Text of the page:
Next plan was to find the Apple shop located in Colaba area. It was called Unicorn. “Yes that easy” Raj replied and we walked where he directed us to go, promising to call him tonight if we were to book a Mumbai city or slum tour with his company tomorrow. We stumbled easily onto the Unicorn shop, white and spacious like all the Apple shops across the world, and yes even in gritty India.
The best thing for me to do was to go back and get my the lap top and bring it to the Unicorn shop for a quote on repairs. So I walked back with Charlie and Dacey to our central YMCA accommodation, grabbed the lap top while Steve, Ash and Billie searched for cashed up atms and we met back at the Apple Unicorn shop. We spent a while there. And a bit more. It drove Steve utterly crazy. He totally dislikes anything Apple due to the way they operate and channel users into using and upgrading their products. He mentioned a couple of times of wanting to bomb the place! So we tried to abate his agitation and I took over talking with the Apple quote man.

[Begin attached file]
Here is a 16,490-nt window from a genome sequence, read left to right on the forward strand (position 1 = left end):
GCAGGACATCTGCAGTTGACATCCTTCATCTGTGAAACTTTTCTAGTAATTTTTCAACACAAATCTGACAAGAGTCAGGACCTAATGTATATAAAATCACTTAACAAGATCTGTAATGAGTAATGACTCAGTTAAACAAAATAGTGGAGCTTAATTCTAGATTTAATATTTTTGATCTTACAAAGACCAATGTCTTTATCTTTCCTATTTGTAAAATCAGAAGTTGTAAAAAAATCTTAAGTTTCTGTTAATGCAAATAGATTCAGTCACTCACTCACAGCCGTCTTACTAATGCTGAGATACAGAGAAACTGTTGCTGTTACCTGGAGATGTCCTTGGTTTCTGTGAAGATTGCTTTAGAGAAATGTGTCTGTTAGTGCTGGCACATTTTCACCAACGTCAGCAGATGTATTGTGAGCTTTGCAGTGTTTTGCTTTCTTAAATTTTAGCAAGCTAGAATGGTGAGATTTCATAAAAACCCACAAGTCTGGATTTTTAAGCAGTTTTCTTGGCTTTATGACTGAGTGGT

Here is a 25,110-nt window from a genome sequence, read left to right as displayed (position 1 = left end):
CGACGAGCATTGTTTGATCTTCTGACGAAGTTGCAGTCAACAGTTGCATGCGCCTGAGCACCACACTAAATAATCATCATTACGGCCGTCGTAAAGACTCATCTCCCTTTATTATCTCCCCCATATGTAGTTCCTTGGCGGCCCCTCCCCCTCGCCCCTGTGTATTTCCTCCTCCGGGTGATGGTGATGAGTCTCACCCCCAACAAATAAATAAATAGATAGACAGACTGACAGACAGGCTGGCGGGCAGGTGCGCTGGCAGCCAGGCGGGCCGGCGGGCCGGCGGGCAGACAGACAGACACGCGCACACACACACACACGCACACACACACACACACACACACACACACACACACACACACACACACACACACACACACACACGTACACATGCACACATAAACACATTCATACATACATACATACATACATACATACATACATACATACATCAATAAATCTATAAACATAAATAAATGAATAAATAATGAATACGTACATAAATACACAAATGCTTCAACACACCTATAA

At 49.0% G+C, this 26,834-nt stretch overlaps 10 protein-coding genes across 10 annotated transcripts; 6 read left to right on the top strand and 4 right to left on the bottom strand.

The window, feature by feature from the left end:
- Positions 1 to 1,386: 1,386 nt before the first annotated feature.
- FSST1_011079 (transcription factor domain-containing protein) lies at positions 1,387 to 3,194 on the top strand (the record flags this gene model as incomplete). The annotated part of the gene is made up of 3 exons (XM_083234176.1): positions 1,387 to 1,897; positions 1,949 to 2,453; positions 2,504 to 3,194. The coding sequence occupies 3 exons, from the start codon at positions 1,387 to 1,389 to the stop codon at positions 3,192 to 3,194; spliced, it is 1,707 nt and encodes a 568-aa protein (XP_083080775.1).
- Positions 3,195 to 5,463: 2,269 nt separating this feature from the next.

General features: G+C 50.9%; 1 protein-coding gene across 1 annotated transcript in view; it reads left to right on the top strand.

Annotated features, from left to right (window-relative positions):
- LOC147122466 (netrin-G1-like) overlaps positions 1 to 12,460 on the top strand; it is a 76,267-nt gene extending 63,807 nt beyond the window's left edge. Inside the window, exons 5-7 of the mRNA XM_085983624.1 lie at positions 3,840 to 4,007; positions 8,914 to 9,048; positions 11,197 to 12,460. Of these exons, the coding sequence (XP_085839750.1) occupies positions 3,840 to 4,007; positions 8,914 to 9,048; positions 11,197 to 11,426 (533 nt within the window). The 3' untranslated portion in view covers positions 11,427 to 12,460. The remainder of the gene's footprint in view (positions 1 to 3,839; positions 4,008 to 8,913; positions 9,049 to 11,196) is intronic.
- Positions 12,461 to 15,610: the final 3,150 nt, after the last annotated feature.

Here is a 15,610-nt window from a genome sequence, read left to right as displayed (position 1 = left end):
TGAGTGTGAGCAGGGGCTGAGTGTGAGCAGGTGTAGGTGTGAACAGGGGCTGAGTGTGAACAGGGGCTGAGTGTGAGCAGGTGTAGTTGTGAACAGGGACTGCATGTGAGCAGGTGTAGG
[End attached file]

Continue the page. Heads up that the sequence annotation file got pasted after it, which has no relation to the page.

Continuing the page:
Repair of the LCD screen was going to cost 42,000 rupees ($913) to replace the screen with a 90-day warranty (same as in Australia). However, the delivery of the parts may not arrive in time before we left Mumbai (and we already had our flight booked for the Punjab). The other option was to trade in my broken lap top and upgrade to a new one – a MacAir for another 10,000 rupees more (which included the $300 buyback of my broken lap top). They could transfer files but not apps. This included my Microsoft Office suite – unless I had the key with me (which I don’t). I would have to repurchase the software. We contemplated lots of different options, stood around in the whiteness of the shop (by now Steve was happy to kill himself). We returned to the hotel and looked at the girls’ Mac lap tops – Charlie’s Air was early 2015, Ash’s Air (my former lap top) 2013, but it had MS Office suite on it already. Hmmm…what to do. I was in a real quarry. We decided to stick to the original plan, and get my broken lap top screen repaired.